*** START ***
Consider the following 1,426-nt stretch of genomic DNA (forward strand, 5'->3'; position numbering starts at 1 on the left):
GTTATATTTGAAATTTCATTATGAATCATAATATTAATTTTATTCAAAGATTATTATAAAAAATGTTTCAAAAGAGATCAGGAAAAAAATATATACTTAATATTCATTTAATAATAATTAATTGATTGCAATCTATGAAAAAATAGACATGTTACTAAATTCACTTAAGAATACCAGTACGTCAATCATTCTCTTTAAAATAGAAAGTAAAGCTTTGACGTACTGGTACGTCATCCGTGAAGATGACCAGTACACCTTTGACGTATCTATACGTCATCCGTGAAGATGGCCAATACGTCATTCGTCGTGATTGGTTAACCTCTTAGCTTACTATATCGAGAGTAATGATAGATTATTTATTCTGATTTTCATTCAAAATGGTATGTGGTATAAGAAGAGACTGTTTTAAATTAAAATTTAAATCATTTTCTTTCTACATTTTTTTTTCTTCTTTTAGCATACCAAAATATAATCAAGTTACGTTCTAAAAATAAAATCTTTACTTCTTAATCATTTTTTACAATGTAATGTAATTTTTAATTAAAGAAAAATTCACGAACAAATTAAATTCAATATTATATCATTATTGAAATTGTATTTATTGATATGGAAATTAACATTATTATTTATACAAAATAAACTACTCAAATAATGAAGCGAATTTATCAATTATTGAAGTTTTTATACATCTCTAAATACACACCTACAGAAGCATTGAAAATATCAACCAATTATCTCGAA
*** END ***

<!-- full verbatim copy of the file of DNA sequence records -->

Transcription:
Consider the following 1,426-nt stretch of genomic DNA (forward strand, 5'->3'; position numbering starts at 1 on the left):
GTTATATTTGAAATTTCATTATGAATCATAATATTAATTTTATTCAAAGATTATTATAAAAAATGTTTCAAAAGAGATCAGGAAAAAAATATATACTTAATATTCATTTAATAATAATTAATTGATTGCAATCTATGAAAAAATAGACATGTTACTAAATTCACTTAAGAATACCAGTACGTCAATCATTCTCTTTAAAATAGAAAGTAAAGCTTTGACGTACTGGTACGTCATCCGTGAAGATGACCAGTACACCTTTGACGTATCTATACGTCATCCGTGAAGATGGCCAATACGTCATTCGTCGTGATTGGTTAACCTCTTAGCTTACTATATCGAGAGTAATGATAGATTATTTATTCTGATTTTCATTCAAAATGGTATGTGGTATAAGAAGAGACTGTTTTAAATTAAAATTTAAATCATTTTCTTTCTACATTTTTTTTTCTTCTTTTAGCATACCAAAATATAATCAAGTTACGTTCTAAAAATAAAATCTTTACTTCTTAATCATTTTTTACAATGTAATGTAATTTTTAATTAAAGAAAAATTCACGAACAAATTAAATTCAATATTATATCATTATTGAAATTGTATTTATTGATATGGAAATTAACATTATTATTTATACAAAATAAACTACTCAAATAATGAAGCGAATTTATCAATTATTGAAGTTTTTATACATCTCTAAATACACACCTACAGAAGCATTGAAAATATCAACCAATTATCTCGAA